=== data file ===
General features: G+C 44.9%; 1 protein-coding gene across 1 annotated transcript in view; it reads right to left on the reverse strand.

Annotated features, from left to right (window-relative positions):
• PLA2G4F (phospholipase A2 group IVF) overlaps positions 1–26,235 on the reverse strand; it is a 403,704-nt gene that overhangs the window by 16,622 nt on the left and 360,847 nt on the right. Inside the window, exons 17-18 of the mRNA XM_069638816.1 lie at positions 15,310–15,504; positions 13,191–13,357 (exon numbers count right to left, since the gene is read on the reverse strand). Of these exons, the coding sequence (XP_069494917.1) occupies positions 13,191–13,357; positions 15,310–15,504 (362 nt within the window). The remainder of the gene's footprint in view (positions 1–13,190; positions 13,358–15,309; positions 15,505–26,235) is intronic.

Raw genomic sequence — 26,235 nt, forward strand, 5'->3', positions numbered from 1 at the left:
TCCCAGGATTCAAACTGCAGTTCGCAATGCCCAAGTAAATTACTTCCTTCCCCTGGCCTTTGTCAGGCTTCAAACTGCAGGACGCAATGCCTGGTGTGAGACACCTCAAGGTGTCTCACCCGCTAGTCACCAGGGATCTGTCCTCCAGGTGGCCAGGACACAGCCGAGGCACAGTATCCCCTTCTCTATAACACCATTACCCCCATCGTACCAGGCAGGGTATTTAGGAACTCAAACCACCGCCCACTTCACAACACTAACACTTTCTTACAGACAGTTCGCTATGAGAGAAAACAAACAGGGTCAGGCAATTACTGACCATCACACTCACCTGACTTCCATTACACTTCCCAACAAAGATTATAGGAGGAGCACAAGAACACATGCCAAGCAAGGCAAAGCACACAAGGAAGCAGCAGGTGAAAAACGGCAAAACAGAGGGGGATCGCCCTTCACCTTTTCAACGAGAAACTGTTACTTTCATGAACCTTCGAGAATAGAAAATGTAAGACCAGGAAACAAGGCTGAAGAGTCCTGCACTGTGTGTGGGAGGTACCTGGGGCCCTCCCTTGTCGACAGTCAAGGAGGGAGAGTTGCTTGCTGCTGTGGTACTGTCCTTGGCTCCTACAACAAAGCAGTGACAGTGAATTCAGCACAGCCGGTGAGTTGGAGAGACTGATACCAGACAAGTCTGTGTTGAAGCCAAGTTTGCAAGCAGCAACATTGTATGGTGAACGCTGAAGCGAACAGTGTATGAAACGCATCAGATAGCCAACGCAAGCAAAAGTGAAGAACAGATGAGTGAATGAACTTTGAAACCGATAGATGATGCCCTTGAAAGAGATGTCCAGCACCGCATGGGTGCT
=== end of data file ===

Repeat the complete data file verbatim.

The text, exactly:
General features: G+C 44.9%; 1 protein-coding gene across 1 annotated transcript in view; it reads right to left on the reverse strand.

Annotated features, from left to right (window-relative positions):
• PLA2G4F (phospholipase A2 group IVF) overlaps positions 1–26,235 on the reverse strand; it is a 403,704-nt gene that overhangs the window by 16,622 nt on the left and 360,847 nt on the right. Inside the window, exons 17-18 of the mRNA XM_069638816.1 lie at positions 15,310–15,504; positions 13,191–13,357 (exon numbers count right to left, since the gene is read on the reverse strand). Of these exons, the coding sequence (XP_069494917.1) occupies positions 13,191–13,357; positions 15,310–15,504 (362 nt within the window). The remainder of the gene's footprint in view (positions 1–13,190; positions 13,358–15,309; positions 15,505–26,235) is intronic.

Raw genomic sequence — 26,235 nt, forward strand, 5'->3', positions numbered from 1 at the left:
TCCCAGGATTCAAACTGCAGTTCGCAATGCCCAAGTAAATTACTTCCTTCCCCTGGCCTTTGTCAGGCTTCAAACTGCAGGACGCAATGCCTGGTGTGAGACACCTCAAGGTGTCTCACCCGCTAGTCACCAGGGATCTGTCCTCCAGGTGGCCAGGACACAGCCGAGGCACAGTATCCCCTTCTCTATAACACCATTACCCCCATCGTACCAGGCAGGGTATTTAGGAACTCAAACCACCGCCCACTTCACAACACTAACACTTTCTTACAGACAGTTCGCTATGAGAGAAAACAAACAGGGTCAGGCAATTACTGACCATCACACTCACCTGACTTCCATTACACTTCCCAACAAAGATTATAGGAGGAGCACAAGAACACATGCCAAGCAAGGCAAAGCACACAAGGAAGCAGCAGGTGAAAAACGGCAAAACAGAGGGGGATCGCCCTTCACCTTTTCAACGAGAAACTGTTACTTTCATGAACCTTCGAGAATAGAAAATGTAAGACCAGGAAACAAGGCTGAAGAGTCCTGCACTGTGTGTGGGAGGTACCTGGGGCCCTCCCTTGTCGACAGTCAAGGAGGGAGAGTTGCTTGCTGCTGTGGTACTGTCCTTGGCTCCTACAACAAAGCAGTGACAGTGAATTCAGCACAGCCGGTGAGTTGGAGAGACTGATACCAGACAAGTCTGTGTTGAAGCCAAGTTTGCAAGCAGCAACATTGTATGGTGAACGCTGAAGCGAACAGTGTATGAAACGCATCAGATAGCCAACGCAAGCAAAAGTGAAGAACAGATGAGTGAATGAACTTTGAAACCGATAGATGATGCCCTTGAAAGAGATGTCCAGCACCGCATGGGTGCT